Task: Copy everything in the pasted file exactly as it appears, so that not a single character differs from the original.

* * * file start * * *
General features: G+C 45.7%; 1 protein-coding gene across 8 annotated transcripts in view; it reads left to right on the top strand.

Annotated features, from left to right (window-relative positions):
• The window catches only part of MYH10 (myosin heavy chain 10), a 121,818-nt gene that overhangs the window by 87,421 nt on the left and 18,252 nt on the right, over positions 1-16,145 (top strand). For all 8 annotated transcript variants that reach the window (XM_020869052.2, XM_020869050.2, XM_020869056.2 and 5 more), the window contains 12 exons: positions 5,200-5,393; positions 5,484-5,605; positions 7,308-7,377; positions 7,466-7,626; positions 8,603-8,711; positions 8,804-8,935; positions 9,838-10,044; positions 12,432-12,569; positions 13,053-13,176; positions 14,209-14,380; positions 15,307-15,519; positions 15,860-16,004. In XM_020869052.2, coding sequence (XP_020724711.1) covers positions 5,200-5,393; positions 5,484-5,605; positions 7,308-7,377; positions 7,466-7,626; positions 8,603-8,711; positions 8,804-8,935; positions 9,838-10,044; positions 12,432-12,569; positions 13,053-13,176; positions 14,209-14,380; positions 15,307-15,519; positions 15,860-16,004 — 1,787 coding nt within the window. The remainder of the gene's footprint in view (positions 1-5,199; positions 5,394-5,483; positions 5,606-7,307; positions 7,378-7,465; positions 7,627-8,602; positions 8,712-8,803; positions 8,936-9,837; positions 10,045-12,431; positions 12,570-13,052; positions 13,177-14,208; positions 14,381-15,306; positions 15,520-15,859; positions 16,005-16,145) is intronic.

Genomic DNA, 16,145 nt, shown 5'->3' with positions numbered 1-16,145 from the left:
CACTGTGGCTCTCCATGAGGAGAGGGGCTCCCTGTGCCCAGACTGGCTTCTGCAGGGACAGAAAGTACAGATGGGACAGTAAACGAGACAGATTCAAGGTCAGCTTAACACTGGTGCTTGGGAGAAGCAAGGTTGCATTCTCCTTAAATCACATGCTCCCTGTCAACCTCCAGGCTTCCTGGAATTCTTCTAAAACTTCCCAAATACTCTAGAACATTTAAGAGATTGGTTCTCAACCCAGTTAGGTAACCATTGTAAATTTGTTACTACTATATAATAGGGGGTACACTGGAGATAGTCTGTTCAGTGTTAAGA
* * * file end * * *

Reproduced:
General features: G+C 45.7%; 1 protein-coding gene across 8 annotated transcripts in view; it reads left to right on the top strand.

Annotated features, from left to right (window-relative positions):
• The window catches only part of MYH10 (myosin heavy chain 10), a 121,818-nt gene that overhangs the window by 87,421 nt on the left and 18,252 nt on the right, over positions 1-16,145 (top strand). For all 8 annotated transcript variants that reach the window (XM_020869052.2, XM_020869050.2, XM_020869056.2 and 5 more), the window contains 12 exons: positions 5,200-5,393; positions 5,484-5,605; positions 7,308-7,377; positions 7,466-7,626; positions 8,603-8,711; positions 8,804-8,935; positions 9,838-10,044; positions 12,432-12,569; positions 13,053-13,176; positions 14,209-14,380; positions 15,307-15,519; positions 15,860-16,004. In XM_020869052.2, coding sequence (XP_020724711.1) covers positions 5,200-5,393; positions 5,484-5,605; positions 7,308-7,377; positions 7,466-7,626; positions 8,603-8,711; positions 8,804-8,935; positions 9,838-10,044; positions 12,432-12,569; positions 13,053-13,176; positions 14,209-14,380; positions 15,307-15,519; positions 15,860-16,004 — 1,787 coding nt within the window. The remainder of the gene's footprint in view (positions 1-5,199; positions 5,394-5,483; positions 5,606-7,307; positions 7,378-7,465; positions 7,627-8,602; positions 8,712-8,803; positions 8,936-9,837; positions 10,045-12,431; positions 12,570-13,052; positions 13,177-14,208; positions 14,381-15,306; positions 15,520-15,859; positions 16,005-16,145) is intronic.

Genomic DNA, 16,145 nt, shown 5'->3' with positions numbered 1-16,145 from the left:
CACTGTGGCTCTCCATGAGGAGAGGGGCTCCCTGTGCCCAGACTGGCTTCTGCAGGGACAGAAAGTACAGATGGGACAGTAAACGAGACAGATTCAAGGTCAGCTTAACACTGGTGCTTGGGAGAAGCAAGGTTGCATTCTCCTTAAATCACATGCTCCCTGTCAACCTCCAGGCTTCCTGGAATTCTTCTAAAACTTCCCAAATACTCTAGAACATTTAAGAGATTGGTTCTCAACCCAGTTAGGTAACCATTGTAAATTTGTTACTACTATATAATAGGGGGTACACTGGAGATAGTCTGTTCAGTGTTAAGA